Was WW2 a 'Turning point' in Russia?

A great summartive table produced by myself stating both sides to the argument as to whether or not the Second World War was a turning point or not.

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A2 History 31st March 2011
World War 2 ­ A turning point?
Yes No
WW2 was the key factor behind the major Internal developments, already set in motion
changes that occurred from the 1940s during the 1920s and 1930s, worked their way
onwards through the period after 1945 with help from ­
but not necessarily because of ­ experience of
Soviet Union was transformed into a war
superpower as a direct result of the
experience of the war. WW2 was an `accelerator' rather than a
`turning point'.Any problems and
Estonia, Latvia and Lithuania were reoccupied, contradictions were already implanted in the
along with other areas lost by the Treaties of whole Soviet system.
BrestLitovsk (1918) and Treaty of Riga (1921).
The infrastructure of the Soviet Union was all
Communist regimes were established in five in place before the outbreak of war in 1941 ­
states that had previously been strongly and continued after its conclusion in 1945.
antisoviet: Poland, Czechoslovakia, Hungary, Stalin had already introduced the command
Bulgaria and Romania. economy, based on the first three FiveYear
Plans, and maintained it through his fourth and
In the same time, Germany was divided, the fifth plans.
eastern zone effectively becoming a Soviet
satellite. The emphasis after 1945 was the development
of Soviet industry to underpin the Soviet Union
This extended soviet territory and influence as a nuclear superpower: this could be seen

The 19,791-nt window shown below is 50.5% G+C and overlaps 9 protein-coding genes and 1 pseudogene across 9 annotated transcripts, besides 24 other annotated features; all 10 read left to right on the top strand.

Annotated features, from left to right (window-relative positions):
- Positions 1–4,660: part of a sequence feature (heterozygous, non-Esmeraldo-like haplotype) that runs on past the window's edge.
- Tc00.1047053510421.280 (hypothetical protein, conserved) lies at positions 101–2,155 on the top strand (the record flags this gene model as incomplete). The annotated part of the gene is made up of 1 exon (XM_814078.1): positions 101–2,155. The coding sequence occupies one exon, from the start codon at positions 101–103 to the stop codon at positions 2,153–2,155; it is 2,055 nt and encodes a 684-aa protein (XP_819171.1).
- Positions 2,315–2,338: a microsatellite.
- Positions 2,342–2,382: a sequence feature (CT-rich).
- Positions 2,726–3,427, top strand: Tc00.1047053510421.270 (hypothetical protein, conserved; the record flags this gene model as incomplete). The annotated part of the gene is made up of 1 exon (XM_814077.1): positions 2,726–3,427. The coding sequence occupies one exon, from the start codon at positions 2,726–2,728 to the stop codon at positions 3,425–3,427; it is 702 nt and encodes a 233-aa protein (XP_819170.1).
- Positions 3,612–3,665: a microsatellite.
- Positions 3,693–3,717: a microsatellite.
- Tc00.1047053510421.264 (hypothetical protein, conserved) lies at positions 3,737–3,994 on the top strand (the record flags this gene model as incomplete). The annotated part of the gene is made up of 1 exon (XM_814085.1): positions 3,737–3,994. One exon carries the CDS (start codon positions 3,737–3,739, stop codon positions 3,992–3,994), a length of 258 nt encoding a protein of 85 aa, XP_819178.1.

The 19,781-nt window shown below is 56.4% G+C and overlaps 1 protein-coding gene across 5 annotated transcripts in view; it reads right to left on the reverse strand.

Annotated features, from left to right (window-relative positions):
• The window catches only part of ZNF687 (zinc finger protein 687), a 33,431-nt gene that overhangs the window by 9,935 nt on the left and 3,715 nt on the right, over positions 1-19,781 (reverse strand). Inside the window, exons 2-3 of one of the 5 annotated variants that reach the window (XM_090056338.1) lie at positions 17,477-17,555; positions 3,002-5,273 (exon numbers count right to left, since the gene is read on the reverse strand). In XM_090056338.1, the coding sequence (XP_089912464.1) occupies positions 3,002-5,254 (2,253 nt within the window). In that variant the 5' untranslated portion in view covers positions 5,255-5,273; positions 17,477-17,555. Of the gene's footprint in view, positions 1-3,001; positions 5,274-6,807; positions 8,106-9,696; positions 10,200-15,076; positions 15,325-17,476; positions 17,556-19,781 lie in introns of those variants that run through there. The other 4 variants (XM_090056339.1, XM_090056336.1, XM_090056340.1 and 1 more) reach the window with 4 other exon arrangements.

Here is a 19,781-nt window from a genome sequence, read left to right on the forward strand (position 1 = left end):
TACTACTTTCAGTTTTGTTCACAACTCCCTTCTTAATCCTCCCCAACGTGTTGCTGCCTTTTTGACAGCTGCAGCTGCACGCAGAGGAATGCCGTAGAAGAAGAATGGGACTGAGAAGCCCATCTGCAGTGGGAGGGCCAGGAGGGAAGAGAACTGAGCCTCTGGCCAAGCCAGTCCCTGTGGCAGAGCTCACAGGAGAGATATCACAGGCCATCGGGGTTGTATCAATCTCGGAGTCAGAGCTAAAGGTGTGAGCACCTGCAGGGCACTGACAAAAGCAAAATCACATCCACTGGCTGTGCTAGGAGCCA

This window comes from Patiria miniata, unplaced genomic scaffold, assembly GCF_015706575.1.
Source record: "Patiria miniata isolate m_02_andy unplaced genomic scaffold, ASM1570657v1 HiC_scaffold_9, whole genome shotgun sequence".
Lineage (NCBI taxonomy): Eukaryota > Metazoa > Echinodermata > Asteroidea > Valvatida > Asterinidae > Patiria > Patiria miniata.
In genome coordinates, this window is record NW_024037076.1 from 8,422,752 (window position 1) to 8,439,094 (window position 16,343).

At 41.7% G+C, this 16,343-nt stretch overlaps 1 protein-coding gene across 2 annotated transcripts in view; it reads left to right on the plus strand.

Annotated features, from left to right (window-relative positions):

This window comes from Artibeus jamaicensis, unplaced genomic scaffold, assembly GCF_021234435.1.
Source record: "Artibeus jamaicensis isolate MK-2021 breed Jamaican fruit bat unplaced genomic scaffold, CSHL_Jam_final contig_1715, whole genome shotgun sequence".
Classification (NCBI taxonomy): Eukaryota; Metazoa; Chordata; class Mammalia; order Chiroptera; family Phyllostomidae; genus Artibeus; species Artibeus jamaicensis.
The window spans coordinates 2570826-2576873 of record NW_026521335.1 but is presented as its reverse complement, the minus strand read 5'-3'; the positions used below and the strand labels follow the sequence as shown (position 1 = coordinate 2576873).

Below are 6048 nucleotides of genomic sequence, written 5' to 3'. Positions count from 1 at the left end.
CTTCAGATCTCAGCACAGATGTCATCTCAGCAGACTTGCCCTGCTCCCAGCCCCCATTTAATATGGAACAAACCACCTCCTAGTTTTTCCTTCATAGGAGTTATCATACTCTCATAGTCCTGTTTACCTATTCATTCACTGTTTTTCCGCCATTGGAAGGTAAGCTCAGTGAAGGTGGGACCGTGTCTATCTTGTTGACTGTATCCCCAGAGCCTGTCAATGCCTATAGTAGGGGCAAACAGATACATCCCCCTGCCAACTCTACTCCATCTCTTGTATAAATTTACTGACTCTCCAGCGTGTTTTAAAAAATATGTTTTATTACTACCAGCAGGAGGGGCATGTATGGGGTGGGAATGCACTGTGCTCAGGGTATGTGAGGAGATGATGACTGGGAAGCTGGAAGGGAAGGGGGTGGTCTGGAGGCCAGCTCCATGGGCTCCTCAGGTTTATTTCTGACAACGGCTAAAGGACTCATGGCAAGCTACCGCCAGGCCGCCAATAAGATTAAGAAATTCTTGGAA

would have been quite impossible in as the logical continuation of Stalin's aim in
peacetime. the 1930s to create a military power capable
of holding off any future threat from the West.
What the war did was to confirm Stalin's
Trotsky had forecasted that Communism
power and, with it, the direction of policies
would spread to other countries through
already under way. This was hardly a `turning
`Permanent revolution'. The failure of uprisings
point'.
in Germany, Hungary and northern Italy, had,
however, proved this policy to be inappropriate.
The real vehicle for Communist change was Another alternative is to see the war as a
not revolution, but war, which enabled Stalin to temporary reversal that, however, had no
succeed where Trotsky had failed. permanent effect ­ a `turning point' that failed
to turn. The internal developments making the
Soviet Union what it was after 1945 had all
The war can also be seen as a negative
occurred before 1941. If anything, the war had
turning point ­ Although it released the Soviet
interrupted an underlying continuity, which
Union as a new superpower, its impact was
was resumed as soon as it was over.
such that this power lacked the resources for
This can be supported by examples from the
longterm success. Hence the moment of
economy and politics. For example, the
victory, which defined external expansion into
centralised planning system built up during the
eastern Europe, was also the start of a long
1930s, was relaxed between 1945 and 1945 in
period of internal decay that led to the
favour of more decentralised and localbased
collapse of the Soviet state in 1991.
structures for decisionmaking and armaments
The war broke the USSR so badly that the
production. Immediately after the war,
effort spent in recovery prevented the sort of
however, Stalin resumed his prewar industrial
growth necessary to keep up with western
and agricultural policies in the fourth and fifth
economies.
Five Year Plans introduced in 1946 and 1951.
Similarly, the use of Politburo ad the party
apparatus was almost entirely suspended in
wartime, to be replaced by the State
Committee for Defence (GOKO) again, this
was reversed in 1945.
Chris Cartwright

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